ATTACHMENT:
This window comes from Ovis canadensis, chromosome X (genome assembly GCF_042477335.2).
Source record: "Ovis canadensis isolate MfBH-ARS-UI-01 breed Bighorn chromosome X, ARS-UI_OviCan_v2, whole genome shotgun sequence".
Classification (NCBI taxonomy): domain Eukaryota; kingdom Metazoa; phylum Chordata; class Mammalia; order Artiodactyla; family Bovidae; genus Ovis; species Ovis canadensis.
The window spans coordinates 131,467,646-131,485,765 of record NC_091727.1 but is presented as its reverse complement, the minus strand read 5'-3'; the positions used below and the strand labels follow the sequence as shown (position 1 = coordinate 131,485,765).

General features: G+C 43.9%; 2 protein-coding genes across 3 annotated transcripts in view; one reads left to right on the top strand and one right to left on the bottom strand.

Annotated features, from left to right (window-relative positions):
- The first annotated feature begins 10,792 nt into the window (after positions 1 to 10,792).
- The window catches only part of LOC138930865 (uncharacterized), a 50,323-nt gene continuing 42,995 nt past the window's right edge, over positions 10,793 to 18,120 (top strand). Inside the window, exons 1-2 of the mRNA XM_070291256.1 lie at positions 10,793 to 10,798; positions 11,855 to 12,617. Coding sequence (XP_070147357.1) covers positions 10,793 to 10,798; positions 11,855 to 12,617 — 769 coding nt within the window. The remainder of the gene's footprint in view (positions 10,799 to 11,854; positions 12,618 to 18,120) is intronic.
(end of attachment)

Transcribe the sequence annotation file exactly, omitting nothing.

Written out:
This window comes from Ovis canadensis, chromosome X (genome assembly GCF_042477335.2).
Source record: "Ovis canadensis isolate MfBH-ARS-UI-01 breed Bighorn chromosome X, ARS-UI_OviCan_v2, whole genome shotgun sequence".
Classification (NCBI taxonomy): domain Eukaryota; kingdom Metazoa; phylum Chordata; class Mammalia; order Artiodactyla; family Bovidae; genus Ovis; species Ovis canadensis.
The window spans coordinates 131,467,646-131,485,765 of record NC_091727.1 but is presented as its reverse complement, the minus strand read 5'-3'; the positions used below and the strand labels follow the sequence as shown (position 1 = coordinate 131,485,765).

General features: G+C 43.9%; 2 protein-coding genes across 3 annotated transcripts in view; one reads left to right on the top strand and one right to left on the bottom strand.

Annotated features, from left to right (window-relative positions):
- The first annotated feature begins 10,792 nt into the window (after positions 1 to 10,792).
- The window catches only part of LOC138930865 (uncharacterized), a 50,323-nt gene continuing 42,995 nt past the window's right edge, over positions 10,793 to 18,120 (top strand). Inside the window, exons 1-2 of the mRNA XM_070291256.1 lie at positions 10,793 to 10,798; positions 11,855 to 12,617. Coding sequence (XP_070147357.1) covers positions 10,793 to 10,798; positions 11,855 to 12,617 — 769 coding nt within the window. The remainder of the gene's footprint in view (positions 10,799 to 11,854; positions 12,618 to 18,120) is intronic.